I considered using PIC chips for memory logic, so they could select whether an address was for RAM or ROM. Programmatically this is not a problem, the code can be written to do this quite easily. The problem is that they cant do it fast enough.
Most Z80 instructions work over 4 clock cycles, T1, T2, T3 and T4. During T1, the address pins A0-A15 are set to the value of PC (Program Counter) and half a cycle later, MREQ (Memory Request) and RD (Read) pins go active. By the end of T2 the data is fetched from the data bus on D0-D7.
If the Z80 is running at 1MHz then each cycle is 1μs (1 micro second), so fetching an instruction takes at most 2μs.
Now consider a PIC microcontroller running at 4MHz. Again each instruction takes 4 cycles, so the instruction to read the pins on a PIC such as MOVF GPIO,W will take 1μs (4Mhz / 4 cycles), so at most we could only perform 2 instructions on the PIC while the Z80 is trying to fetch the next instruction or operand on the data bus. A branch instruction on the PIC takes 8 cycles, so we could not even fit a loop into the time frame.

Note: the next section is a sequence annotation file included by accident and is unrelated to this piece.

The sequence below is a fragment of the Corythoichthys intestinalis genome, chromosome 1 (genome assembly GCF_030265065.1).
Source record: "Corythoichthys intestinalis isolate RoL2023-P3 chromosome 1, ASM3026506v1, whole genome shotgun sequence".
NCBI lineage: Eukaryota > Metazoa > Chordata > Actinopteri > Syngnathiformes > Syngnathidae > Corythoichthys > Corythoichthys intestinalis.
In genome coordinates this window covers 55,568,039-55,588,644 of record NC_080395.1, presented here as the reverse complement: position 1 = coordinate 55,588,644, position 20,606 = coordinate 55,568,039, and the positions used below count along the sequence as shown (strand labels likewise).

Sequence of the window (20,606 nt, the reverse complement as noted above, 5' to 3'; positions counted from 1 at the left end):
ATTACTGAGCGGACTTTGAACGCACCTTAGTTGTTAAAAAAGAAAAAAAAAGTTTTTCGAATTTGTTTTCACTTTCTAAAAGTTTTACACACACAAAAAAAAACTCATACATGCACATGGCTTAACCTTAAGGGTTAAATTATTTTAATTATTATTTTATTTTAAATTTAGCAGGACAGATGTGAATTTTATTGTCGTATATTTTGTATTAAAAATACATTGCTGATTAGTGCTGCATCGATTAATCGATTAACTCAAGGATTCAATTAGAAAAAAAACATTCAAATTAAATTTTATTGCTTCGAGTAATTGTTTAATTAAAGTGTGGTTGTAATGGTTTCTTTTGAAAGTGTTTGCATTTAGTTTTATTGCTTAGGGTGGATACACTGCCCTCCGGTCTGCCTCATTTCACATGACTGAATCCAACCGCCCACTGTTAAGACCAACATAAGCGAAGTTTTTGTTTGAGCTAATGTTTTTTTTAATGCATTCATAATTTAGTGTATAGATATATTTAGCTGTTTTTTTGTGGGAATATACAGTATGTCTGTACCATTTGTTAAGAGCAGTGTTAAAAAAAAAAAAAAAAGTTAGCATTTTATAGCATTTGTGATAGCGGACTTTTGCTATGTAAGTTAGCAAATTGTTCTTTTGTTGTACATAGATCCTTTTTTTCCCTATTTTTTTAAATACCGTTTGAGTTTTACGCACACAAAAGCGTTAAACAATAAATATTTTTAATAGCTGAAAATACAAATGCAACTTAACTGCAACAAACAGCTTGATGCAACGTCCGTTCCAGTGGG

The only it could work with a PIC is if the Z80 was running at a much slower clock rate. However this Z80 can go at 2.5MHz and the Z80B can go at 4MHz, and it'd be a shame not to run at full speed.
You can clock some of the PICs with an external crystal to 20MHz and the more expensive PICS to 60MHz and this would allow 5 or 15 instructions in 1μs respectively, but probably still not fast enough at higher Z80 speeds.
Time to bring out the classic TTL chips.